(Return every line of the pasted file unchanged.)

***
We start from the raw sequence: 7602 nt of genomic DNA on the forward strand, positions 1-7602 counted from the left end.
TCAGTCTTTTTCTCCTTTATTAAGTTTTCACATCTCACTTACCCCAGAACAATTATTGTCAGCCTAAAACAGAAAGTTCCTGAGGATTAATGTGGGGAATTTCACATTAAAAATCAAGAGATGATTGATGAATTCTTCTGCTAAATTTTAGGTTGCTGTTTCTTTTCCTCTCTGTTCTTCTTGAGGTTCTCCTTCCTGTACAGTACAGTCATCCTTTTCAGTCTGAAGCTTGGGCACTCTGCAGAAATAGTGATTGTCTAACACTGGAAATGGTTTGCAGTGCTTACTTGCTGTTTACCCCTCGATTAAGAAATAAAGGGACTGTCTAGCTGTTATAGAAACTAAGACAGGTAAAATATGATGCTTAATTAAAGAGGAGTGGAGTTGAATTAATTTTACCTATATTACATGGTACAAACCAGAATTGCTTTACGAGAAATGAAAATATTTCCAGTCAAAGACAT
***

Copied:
We start from the raw sequence: 7602 nt of genomic DNA on the forward strand, positions 1-7602 counted from the left end.
TCAGTCTTTTTCTCCTTTATTAAGTTTTCACATCTCACTTACCCCAGAACAATTATTGTCAGCCTAAAACAGAAAGTTCCTGAGGATTAATGTGGGGAATTTCACATTAAAAATCAAGAGATGATTGATGAATTCTTCTGCTAAATTTTAGGTTGCTGTTTCTTTTCCTCTCTGTTCTTCTTGAGGTTCTCCTTCCTGTACAGTACAGTCATCCTTTTCAGTCTGAAGCTTGGGCACTCTGCAGAAATAGTGATTGTCTAACACTGGAAATGGTTTGCAGTGCTTACTTGCTGTTTACCCCTCGATTAAGAAATAAAGGGACTGTCTAGCTGTTATAGAAACTAAGACAGGTAAAATATGATGCTTAATTAAAGAGGAGTGGAGTTGAATTAATTTTACCTATATTACATGGTACAAACCAGAATTGCTTTACGAGAAATGAAAATATTTCCAGTCAAAGACAT